One Room School Days by Mike Madigan

July 11, 2009

Ah the one room schools of Newfoundland!
Where are they now, I wonder?
I’m no expert on the subject. But because of my involvement with Sharecropper ad that used my home telephone number and a one room school vignette that appeared on NTV television, I ended up hearing from hundreds of people who gave me their five to ten minute’s worth of stories, anecdotes and humour about the days when they, their parents or their grandparents went to a one room school. Humorous as it may seem, many always seemed to have as many thoughts about the ole’ “outhouse” out behind the school as the school itself! I guess they spent plenty of time in both!
And by the way, can somebody finally answer me just “why” some outhouses behind the house had two holes in them…and I mean…side by side? I must have been asked that two dozen times! Many outhouses, so I’m told, had holes right next to each other in the same cubicle! Can you imagine that? Some of the speculations given to me were summed up as follows: Why two holes side by side? Well, for husband and wife, of course; mother and child; early morning rush!; better warmth in the winter. How about newly weds, a chance for a private talk! Have YOU any suggestions or reasons of your own?
But I started off this column by saying: “Where are they now?” No, NOT THE OUTHOUSES! The one room schools! Where are those wonderful little pot-belly institutions of learning now, I wonder? How many have been torn down or accidentally burned? How many have been made into little libraries, churches and museums? How many might be still standing even today?
A while back Elizabeth Gorrigan, now living in Hanover, Mass., wrote a letter to The Downhomer Magazine asking if anyone had a picture of the Catholic one-room school house in Brigus Junction where her mother taught in 1922. Nothing remains of that school except the foundation and the steps. Elizabeth goes on to say that each summer when she visits Newfoundland, she spends the whole day picnicking at the sight enjoying the beautiful views of the Woodland and pond that her mother must have enjoyed too. Elizabeth’s mom taught 12 grades in that one room school and everyday wrote and separated the lessons for the different grades on the blackboard.
I received a call from Elizabeth and although most of the stories she related were humorous, she told me of one incident her mother told her that revealed the harshness of the times. It involved the need and responsibility of each child to one another other for bringing the day’s kindling for the old pot-belly stove.
One day one of her mother’s students, a young girl, forgot to bring the starter wood, leaving them all chilled that day.
“So my mother gave her a ‘punishment task’,” said Elizabeth to me. ” Later in the evening upon returning to the boarding house where my mom resided, she found she had NO PLACE TO STAY as it was the little girl’s house where she boarded!”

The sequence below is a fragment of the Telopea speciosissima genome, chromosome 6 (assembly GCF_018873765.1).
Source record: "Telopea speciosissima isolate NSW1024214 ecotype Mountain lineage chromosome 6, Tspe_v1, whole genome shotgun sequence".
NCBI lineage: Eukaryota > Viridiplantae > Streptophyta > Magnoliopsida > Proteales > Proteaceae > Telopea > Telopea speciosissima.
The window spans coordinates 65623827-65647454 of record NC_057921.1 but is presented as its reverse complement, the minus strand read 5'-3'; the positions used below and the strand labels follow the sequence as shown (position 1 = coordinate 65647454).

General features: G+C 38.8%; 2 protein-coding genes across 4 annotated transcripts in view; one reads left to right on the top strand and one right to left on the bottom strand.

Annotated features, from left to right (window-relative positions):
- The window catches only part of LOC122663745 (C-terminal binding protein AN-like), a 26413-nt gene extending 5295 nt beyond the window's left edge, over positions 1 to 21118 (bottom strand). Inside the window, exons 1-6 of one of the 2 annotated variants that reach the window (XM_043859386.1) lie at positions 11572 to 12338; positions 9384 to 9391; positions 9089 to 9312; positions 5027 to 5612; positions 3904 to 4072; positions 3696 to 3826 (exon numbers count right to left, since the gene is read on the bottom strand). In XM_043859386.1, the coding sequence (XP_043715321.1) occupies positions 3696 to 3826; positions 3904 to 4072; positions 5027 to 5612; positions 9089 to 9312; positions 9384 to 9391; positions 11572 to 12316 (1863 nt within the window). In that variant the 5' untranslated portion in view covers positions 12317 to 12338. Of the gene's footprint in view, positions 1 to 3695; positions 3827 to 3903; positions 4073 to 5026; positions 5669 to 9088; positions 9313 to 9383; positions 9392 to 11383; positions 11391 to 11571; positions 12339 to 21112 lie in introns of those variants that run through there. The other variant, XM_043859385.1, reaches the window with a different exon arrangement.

“My mother tried to assure the girl’s mother that it was nothing personal but that she had to make an example of the seriousness of that responsibility of bringing the kindling wood. But no way! It made no difference to this girl’s mother, and my mother had to find another place to stay that very evening!” lamented Elizabeth.
No doubt some of these schools may be gone now, but I assure you the memories live on!
On a more humorous note, Newman Romaine from Newman’s Cove, Bonavista Bay, can relate one humorous story after the other about his one room school days. In fact his one room school still stands in this beautiful cove not far from Bonavista and is now one of the most beautiful little churches in
Newfoundland.
Mr. Romaine tells of the time it was so cold that the teacher implemented the “rotation” method. A potbelly stove could give off wonderful heat but if it was cold enough outside, the further you were from the stove the colder it was for you. So throughout the morning the teacher would rotate the students from the windows to the stove and back, and as Mr. Romaine says it well, “you either froze or roasted, me son!!”
And what happens when you put a snowball on top of a potbelly stove – you know – just for devilment? Well for starters, “You got a good trimmin!” says Mr. Romaine. But how about a snowball and “two handfuls” of snow?!
Now that’s another thing! Newman Romaine tells it best.
“That day the stove was really hot,” says Mr. Romaine,” and although it was a cast iron stove, I guess its time had come. Suddenly there was a loud
“CRRAAACCK” and “HISSSSS”
when the snowball and handfuls of snow hit the stove top, and b’y that stove split right across the top to the back of her!”
And the story gets better.
“Me and me buddy were blamed for it but we never even did it! Honest!!”
Sound like a modern day excuse? Over fifty years later Mr. Romaine laughs about it “but the truth of the matter is that ‘two girls’ did the dirty deed! However, one of them was the daughter of the Head of the local school district and being the loyal and honorable lads that we were, we took the blame.”
Was it all worth it?
“Not really, “says Mr. Romaine, “for I ended up marrying a much nicer and sweeter girl anyways!”
Ah yes, the one room school days! They might be over but the memories certainly live on.

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